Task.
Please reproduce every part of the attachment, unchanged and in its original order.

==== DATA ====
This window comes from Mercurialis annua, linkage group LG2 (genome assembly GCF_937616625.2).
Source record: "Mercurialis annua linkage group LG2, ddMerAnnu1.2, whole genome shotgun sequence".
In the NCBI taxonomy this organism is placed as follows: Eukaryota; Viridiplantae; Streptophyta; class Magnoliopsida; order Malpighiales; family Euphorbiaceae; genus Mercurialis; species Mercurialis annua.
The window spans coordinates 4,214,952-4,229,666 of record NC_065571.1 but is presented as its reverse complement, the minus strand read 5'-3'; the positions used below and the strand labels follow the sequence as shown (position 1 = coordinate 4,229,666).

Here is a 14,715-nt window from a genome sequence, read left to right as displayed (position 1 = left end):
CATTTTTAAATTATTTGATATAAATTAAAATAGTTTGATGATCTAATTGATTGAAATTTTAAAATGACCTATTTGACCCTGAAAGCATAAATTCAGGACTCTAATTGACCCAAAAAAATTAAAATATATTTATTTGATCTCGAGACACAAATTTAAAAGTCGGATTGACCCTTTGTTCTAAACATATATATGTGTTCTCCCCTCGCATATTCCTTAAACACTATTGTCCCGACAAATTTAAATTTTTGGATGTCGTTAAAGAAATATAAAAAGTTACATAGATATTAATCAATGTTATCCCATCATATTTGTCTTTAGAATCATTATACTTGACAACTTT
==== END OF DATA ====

This window comes from Mercurialis annua, linkage group LG2 (genome assembly GCF_937616625.2).
Source record: "Mercurialis annua linkage group LG2, ddMerAnnu1.2, whole genome shotgun sequence".
In the NCBI taxonomy this organism is placed as follows: Eukaryota; Viridiplantae; Streptophyta; class Magnoliopsida; order Malpighiales; family Euphorbiaceae; genus Mercurialis; species Mercurialis annua.
The window spans coordinates 4,214,952-4,229,666 of record NC_065571.1 but is presented as its reverse complement, the minus strand read 5'-3'; the positions used below and the strand labels follow the sequence as shown (position 1 = coordinate 4,229,666).

Here is a 14,715-nt window from a genome sequence, read left to right as displayed (position 1 = left end):
CATTTTTAAATTATTTGATATAAATTAAAATAGTTTGATGATCTAATTGATTGAAATTTTAAAATGACCTATTTGACCCTGAAAGCATAAATTCAGGACTCTAATTGACCCAAAAAAATTAAAATATATTTATTTGATCTCGAGACACAAATTTAAAAGTCGGATTGACCCTTTGTTCTAAACATATATATGTGTTCTCCCCTCGCATATTCCTTAAACACTATTGTCCCGACAAATTTAAATTTTTGGATGTCGTTAAAGAAATATAAAAAGTTACATAGATATTAATCAATGTTATCCCATCATATTTGTCTTTAGAATCATTATACTTGACAACTTT